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Associations between alcohol related hospital admissions and alcohol consumption in Victoria: influence of socio-demographic factors.

Jonas H, Dietze P, Rumbold G, Hanlin K, Cvetkovski S, Laslett AM

  • Journal Australian and New Zealand journal of public health

  • Published 05 Aug 1999

  • Volume 23

  • ISSUE 3

  • Pagination 272-9

  • DOI 10.1111/j.1467-842x.1999.tb01255.x


To examine the cross-sectional ecologic associations between apparent per-capita alcohol consumption, alcohol-related hospital admission rates, and the distributions of socio-demographic factors for people residing in 76 Local Government Areas (LGAs) in Victoria, during the 1995-1996 fiscal year.

Visitor-adjusted per-capita alcohol consumption was obtained from wholesale sales data from the Liquor Licensing Commission Victoria. Alcohol-related hospital admission rates were extracted from the Victorian Inpatient Minimum Dataset, and adjusted by the appropriate aetiologic fractions. Summary socio-demographic measures were derived from the 1996 Census. Their associations were analysed using multiple linear regression.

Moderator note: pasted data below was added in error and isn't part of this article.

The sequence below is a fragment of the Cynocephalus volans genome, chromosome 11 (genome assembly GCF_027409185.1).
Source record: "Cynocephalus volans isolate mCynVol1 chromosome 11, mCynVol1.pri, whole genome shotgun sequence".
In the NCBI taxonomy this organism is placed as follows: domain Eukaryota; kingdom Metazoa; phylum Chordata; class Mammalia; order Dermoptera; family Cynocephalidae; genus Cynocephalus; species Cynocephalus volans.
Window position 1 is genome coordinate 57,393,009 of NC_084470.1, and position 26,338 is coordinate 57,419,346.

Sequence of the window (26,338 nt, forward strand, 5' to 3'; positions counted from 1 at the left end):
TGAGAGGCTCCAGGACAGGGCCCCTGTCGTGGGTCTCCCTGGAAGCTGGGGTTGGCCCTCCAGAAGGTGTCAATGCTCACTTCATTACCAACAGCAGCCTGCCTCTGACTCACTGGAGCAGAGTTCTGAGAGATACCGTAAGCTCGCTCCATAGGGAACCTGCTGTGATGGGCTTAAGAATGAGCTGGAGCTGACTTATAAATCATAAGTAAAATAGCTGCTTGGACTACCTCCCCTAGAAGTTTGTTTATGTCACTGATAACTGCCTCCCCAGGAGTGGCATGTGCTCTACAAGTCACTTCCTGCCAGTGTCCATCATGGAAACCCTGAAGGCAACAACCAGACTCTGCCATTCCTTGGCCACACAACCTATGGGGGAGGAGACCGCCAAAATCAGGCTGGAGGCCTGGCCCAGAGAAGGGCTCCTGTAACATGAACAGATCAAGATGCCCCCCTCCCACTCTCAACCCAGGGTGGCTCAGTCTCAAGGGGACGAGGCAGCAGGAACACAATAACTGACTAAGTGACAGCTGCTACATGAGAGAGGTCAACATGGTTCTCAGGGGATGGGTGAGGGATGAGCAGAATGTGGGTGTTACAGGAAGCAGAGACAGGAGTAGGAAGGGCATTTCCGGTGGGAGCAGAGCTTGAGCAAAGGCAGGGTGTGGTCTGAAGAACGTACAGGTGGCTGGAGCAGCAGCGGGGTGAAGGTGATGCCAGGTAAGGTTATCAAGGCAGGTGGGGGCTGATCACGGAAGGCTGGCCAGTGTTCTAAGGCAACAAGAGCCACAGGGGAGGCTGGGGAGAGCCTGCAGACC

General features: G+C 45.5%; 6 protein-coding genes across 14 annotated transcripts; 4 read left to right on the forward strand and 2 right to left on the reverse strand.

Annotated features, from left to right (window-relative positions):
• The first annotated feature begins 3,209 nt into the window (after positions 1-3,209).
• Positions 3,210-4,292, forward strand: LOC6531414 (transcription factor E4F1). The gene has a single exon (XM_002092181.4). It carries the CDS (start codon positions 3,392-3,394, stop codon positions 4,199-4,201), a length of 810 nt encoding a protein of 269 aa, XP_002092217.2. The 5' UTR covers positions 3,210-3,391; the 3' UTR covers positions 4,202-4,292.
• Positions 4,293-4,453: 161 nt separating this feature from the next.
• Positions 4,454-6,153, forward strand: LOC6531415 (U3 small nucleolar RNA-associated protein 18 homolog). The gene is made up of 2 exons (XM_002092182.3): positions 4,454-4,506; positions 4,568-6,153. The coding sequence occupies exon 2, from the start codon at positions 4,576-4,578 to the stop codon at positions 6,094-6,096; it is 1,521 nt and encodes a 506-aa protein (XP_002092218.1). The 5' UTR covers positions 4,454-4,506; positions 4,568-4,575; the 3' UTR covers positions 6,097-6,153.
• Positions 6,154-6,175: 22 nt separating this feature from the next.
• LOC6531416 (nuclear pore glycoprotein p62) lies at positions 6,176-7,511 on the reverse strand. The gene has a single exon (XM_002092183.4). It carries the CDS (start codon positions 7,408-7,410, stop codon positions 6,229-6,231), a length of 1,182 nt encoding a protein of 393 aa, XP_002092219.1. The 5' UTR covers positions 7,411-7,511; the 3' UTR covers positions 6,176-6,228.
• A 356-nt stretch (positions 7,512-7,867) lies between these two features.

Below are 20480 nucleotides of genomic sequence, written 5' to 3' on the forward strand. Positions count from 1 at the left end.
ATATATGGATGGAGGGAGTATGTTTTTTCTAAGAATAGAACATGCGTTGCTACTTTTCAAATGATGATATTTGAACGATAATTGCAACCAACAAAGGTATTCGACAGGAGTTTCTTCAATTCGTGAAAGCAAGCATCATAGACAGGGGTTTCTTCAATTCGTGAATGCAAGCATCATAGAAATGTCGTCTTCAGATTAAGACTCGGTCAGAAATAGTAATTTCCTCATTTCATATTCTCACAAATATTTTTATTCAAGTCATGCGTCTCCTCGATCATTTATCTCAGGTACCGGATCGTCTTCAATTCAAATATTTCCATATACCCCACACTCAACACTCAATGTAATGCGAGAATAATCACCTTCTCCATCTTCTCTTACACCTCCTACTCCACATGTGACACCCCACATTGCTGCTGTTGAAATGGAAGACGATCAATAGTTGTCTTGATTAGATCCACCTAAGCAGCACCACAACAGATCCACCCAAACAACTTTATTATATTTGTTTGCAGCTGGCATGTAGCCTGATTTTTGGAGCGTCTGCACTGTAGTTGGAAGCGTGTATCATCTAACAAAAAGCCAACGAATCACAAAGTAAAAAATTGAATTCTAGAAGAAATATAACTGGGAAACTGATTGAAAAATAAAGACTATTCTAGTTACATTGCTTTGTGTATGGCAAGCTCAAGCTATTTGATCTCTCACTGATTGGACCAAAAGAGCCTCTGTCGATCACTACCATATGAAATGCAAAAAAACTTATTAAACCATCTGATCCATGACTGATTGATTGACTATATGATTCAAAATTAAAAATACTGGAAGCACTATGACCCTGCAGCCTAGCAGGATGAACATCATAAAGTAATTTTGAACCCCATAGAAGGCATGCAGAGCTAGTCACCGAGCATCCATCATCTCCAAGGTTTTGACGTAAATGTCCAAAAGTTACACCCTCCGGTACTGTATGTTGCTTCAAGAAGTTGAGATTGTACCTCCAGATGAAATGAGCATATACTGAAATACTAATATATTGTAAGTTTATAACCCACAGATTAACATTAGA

Per-capita alcohol consumption ranged from 4 to 14 litres absolute alcohol/year and alcohol-related hospital admission rates ranged from 5 to 25 per 10,000 residents/year (external-cause diagnoses) and 8-37 per 10,000 residents/year (disease diagnoses). Higher levels of per-capita consumption were associated with higher admission rates (r = 0.45 for external cause diagnoses, r = 0.66 for disease diagnoses, and r = 0.70 for all diagnoses), each per-capita increase of one litre/year corresponding to increased admission rates of 0.6, 1.5 and 2.1 per 10,000 person-years, respectively. Further adjustments by summary socio-demographic measures reduced, but did not modify, the associations between per-capita consumption and admission rates.

Summary measures of sales-based per-capita alcohol consumption and socio-demographic environments may provide useful indicators of alcohol-related morbidity in Victorian communities.